The Clean Water Act Section 401 is one of our nation’s bedrock environmental laws. Passed in 1972, Section 401 authorizes states and tribes to review the impacts of many federally licensed projects on waterways and wetlands within their jurisdiction and to limit or stop unacceptable projects. These can include hydroelectric dams, pipelines, and fossil fuel export terminals and have the potential to significantly degrade water quality by damming major rivers, destroying acres of wetlands, and causing significant erosion and sediment pollution. With sediment loads being targeted for major reductions in the Chesapeake Bay TMDL, it is crucial now more than ever to ensure that Bay jurisdictions are able to hold these massive projects accountable in the Bay’s cleanup.
Section 401 review can be states’ and tribes’ only meaningful opportunity to protect their own resources. States and tribes are able to better protect all types of water use, including drinking water; commercial, tribal, and recreational fishing; swimming; critical wildlife habitat; and outdoor recreation.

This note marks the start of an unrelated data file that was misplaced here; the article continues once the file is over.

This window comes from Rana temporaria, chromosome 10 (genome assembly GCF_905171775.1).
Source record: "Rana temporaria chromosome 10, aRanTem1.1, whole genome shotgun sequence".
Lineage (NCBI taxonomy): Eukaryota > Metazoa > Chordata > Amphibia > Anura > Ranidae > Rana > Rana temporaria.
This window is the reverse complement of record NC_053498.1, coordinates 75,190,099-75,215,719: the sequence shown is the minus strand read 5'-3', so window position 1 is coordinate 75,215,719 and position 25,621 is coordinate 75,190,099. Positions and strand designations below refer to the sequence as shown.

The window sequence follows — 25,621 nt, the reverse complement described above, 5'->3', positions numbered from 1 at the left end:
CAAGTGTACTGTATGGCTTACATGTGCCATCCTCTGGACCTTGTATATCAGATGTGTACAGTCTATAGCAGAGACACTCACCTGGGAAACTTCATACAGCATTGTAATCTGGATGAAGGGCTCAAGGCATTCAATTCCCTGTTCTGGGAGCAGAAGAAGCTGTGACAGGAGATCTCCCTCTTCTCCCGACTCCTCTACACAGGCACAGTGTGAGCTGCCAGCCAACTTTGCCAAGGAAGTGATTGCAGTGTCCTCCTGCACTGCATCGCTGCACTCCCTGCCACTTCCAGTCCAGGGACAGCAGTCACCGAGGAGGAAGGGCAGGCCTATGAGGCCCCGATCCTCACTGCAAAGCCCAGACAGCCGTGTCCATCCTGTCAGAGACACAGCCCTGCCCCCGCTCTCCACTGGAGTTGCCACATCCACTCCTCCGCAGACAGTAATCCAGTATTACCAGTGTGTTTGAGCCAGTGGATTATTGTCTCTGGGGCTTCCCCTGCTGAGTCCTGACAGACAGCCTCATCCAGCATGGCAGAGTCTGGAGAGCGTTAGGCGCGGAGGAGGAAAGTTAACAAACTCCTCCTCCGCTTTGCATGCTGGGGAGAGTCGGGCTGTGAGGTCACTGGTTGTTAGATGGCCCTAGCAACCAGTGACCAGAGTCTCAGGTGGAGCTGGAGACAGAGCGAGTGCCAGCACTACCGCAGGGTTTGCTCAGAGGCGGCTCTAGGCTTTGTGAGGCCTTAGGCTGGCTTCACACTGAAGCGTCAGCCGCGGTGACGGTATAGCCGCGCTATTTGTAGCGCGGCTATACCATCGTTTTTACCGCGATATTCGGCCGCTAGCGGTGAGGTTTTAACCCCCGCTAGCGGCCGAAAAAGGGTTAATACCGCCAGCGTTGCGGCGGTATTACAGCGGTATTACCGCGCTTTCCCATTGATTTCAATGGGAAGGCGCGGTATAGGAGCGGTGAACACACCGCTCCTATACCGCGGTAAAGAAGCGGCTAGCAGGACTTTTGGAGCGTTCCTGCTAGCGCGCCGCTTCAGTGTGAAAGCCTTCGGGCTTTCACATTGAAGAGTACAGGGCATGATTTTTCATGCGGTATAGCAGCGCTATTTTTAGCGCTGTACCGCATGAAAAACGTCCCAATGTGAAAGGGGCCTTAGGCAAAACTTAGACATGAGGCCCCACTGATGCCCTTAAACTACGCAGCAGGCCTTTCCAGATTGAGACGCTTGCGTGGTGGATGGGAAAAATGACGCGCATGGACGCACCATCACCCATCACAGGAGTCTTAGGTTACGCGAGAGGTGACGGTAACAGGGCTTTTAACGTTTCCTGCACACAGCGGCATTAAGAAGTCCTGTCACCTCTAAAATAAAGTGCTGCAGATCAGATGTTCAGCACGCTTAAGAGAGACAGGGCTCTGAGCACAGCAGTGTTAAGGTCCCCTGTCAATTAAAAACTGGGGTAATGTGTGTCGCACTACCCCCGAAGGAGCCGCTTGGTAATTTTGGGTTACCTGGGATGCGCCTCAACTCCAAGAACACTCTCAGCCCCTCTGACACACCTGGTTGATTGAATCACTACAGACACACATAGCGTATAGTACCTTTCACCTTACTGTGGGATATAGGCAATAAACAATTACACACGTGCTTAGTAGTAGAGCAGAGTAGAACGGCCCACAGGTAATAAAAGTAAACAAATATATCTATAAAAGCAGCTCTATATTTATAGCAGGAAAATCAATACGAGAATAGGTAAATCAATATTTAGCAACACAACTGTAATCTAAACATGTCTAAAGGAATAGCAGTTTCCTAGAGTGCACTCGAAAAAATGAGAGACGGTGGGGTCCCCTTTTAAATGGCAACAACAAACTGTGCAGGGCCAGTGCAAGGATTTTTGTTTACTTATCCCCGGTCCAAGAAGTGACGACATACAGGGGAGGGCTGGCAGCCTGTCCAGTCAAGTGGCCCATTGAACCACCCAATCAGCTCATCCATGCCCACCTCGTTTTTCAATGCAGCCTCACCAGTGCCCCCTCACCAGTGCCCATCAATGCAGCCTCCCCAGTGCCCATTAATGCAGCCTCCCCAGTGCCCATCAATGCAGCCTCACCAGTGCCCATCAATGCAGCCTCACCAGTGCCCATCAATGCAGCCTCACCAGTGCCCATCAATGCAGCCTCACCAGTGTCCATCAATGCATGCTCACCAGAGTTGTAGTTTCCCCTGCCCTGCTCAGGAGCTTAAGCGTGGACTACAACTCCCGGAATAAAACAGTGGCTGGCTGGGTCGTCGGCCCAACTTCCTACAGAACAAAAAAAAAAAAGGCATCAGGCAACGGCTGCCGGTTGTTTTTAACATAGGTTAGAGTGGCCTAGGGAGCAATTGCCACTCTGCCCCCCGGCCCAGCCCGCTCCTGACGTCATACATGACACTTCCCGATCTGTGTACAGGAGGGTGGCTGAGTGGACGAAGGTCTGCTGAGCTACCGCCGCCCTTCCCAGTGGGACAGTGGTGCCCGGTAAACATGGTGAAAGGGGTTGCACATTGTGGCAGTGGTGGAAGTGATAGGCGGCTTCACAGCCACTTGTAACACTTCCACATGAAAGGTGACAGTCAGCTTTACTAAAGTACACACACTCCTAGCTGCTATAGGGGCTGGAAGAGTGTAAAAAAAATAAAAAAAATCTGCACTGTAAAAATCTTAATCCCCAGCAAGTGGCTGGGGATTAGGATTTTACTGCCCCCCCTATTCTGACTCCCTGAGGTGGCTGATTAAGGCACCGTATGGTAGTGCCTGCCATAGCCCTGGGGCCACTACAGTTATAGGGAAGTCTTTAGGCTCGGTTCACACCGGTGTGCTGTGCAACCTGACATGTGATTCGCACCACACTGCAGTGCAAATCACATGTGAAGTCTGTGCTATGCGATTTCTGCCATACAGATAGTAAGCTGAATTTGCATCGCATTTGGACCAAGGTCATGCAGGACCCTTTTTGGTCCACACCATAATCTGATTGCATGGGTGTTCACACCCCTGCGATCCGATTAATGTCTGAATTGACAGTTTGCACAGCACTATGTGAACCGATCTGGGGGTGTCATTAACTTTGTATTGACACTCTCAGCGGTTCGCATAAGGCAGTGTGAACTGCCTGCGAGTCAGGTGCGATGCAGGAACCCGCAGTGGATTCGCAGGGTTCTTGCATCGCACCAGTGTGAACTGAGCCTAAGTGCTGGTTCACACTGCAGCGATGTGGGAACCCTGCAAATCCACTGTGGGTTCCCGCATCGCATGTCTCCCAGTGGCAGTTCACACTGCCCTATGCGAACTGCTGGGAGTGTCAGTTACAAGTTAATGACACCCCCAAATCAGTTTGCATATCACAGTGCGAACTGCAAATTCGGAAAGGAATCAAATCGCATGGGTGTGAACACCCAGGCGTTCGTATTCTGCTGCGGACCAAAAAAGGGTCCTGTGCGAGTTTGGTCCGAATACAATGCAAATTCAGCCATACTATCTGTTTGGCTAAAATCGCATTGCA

EPA’s changes to Section 401 of the Clean Water Act will make it even harder for local communities to have a voice in how these projects affect their waterways or degrade their water quality. It will limit the reasons states and tribes can reject, or place conditions on, projects that could pose harm to water quality. It will also give state and tribal authorities’ arbitrary time constraints that will limit their ability to adequately review applications. Limiting this authority will serve only to create less accountability and to increase the threat of sediment pollution. In the Chesapeake, this could have significant impacts on the ability for Maryland to implement conditions on the Conowingo Dam certification and for all states when it comes to pipelines.
These changes will leave states and tribes without sufficient time, information, and resources to ensure that a project will not harm water quality. Our representatives and each state’s inhabitants must speak out on this issue before the EPA takes away every state’s environmental rights. Comments from the public are critical in this decision and can be submitted here until October 21, 2019.
Kelsey Hillner is the policy and campaigns manager with the Virginia Conservation Network.